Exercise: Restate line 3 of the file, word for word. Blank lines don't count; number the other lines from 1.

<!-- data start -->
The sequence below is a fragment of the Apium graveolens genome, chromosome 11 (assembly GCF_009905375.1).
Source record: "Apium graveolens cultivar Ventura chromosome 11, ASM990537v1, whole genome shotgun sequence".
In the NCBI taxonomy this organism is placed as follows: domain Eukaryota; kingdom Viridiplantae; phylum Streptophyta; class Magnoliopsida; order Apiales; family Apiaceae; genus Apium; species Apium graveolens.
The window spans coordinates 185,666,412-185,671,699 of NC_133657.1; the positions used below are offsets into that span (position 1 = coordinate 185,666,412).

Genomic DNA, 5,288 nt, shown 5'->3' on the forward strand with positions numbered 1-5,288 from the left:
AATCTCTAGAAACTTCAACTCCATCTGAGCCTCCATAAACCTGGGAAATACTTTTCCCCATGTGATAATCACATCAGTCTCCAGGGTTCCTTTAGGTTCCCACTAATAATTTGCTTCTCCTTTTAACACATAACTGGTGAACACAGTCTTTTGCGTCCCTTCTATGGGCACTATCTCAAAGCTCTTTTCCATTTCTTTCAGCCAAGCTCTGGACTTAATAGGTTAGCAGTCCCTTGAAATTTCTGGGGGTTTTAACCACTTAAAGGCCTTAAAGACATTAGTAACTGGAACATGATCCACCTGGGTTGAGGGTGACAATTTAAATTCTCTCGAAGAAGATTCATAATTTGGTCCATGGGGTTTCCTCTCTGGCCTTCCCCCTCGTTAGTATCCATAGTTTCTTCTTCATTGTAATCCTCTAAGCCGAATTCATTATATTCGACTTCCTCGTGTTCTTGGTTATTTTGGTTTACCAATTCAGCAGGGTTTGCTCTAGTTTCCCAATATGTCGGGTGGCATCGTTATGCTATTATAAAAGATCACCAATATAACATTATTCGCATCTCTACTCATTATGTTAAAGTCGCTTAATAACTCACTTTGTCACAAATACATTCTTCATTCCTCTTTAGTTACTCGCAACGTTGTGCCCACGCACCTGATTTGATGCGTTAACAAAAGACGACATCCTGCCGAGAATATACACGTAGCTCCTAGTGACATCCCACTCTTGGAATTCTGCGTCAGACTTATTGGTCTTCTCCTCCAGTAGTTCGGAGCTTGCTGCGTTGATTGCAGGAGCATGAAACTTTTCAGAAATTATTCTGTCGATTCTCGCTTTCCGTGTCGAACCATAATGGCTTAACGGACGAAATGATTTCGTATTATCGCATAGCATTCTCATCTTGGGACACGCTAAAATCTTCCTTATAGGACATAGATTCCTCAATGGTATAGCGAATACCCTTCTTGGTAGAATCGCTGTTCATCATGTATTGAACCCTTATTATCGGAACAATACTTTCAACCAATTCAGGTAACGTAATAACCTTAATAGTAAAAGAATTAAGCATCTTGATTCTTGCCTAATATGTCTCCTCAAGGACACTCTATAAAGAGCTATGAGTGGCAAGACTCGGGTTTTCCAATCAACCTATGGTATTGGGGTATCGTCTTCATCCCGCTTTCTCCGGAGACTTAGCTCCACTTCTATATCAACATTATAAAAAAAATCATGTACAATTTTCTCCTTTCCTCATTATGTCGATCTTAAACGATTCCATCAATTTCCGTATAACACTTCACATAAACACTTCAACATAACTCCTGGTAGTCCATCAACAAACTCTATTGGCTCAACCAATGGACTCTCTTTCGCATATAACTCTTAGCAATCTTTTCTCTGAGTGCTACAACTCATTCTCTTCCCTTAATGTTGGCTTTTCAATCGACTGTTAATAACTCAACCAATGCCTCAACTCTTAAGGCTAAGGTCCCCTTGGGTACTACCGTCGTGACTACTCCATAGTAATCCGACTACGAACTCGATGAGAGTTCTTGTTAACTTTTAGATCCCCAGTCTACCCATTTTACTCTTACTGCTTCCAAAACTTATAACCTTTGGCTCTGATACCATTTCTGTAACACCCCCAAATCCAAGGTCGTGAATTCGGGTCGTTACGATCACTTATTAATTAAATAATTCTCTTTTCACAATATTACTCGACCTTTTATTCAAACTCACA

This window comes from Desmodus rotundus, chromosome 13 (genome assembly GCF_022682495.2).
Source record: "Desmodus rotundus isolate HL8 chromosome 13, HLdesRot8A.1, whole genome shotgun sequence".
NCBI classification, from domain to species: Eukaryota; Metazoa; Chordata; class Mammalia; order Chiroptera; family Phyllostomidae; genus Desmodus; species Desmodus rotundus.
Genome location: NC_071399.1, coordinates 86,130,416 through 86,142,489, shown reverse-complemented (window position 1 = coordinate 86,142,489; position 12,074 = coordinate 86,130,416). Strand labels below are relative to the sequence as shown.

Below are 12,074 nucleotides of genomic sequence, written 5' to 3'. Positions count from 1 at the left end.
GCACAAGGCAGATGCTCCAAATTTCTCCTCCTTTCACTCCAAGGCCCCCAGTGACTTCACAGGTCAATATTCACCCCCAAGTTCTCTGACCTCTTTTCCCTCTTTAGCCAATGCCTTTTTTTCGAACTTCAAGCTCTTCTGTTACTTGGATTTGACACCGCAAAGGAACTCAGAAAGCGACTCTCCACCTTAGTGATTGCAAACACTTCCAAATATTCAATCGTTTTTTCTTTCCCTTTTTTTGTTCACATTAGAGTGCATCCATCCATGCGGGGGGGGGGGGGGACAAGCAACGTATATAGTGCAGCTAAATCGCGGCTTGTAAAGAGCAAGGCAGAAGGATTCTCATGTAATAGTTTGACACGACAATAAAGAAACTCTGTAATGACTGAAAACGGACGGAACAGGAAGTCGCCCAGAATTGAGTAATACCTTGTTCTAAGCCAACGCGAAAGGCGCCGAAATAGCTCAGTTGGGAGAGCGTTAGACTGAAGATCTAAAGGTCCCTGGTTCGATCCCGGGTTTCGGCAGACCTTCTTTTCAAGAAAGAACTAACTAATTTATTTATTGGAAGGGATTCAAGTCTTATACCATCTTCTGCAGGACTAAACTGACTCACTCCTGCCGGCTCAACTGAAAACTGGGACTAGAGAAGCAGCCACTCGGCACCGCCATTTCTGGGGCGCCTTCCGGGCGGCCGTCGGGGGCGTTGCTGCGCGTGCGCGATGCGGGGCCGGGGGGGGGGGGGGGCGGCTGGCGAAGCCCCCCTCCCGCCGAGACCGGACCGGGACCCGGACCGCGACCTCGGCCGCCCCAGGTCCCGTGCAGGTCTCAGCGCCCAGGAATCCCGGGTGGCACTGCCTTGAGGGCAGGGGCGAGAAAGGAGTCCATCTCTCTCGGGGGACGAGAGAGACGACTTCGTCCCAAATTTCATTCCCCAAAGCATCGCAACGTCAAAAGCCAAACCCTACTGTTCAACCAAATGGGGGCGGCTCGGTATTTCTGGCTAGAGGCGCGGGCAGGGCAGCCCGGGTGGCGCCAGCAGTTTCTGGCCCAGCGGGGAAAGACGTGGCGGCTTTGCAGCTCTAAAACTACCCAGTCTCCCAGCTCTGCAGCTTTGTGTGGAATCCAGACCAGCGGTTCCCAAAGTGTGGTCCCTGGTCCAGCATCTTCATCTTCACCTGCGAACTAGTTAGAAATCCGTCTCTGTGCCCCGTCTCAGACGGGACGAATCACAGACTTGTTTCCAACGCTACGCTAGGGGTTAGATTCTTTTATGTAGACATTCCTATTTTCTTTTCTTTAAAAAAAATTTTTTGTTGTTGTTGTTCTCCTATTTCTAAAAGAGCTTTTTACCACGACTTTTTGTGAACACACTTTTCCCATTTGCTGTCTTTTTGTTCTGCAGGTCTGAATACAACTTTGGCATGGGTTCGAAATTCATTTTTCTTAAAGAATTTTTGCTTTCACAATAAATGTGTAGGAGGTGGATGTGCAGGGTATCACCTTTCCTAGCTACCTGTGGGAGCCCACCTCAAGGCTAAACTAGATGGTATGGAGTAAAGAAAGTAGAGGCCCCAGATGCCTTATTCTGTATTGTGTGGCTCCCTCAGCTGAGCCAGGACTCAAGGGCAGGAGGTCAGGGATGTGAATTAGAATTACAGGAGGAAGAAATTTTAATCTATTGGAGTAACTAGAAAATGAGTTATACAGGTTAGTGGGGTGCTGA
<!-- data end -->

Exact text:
In the NCBI taxonomy this organism is placed as follows: domain Eukaryota; kingdom Viridiplantae; phylum Streptophyta; class Magnoliopsida; order Apiales; family Apiaceae; genus Apium; species Apium graveolens.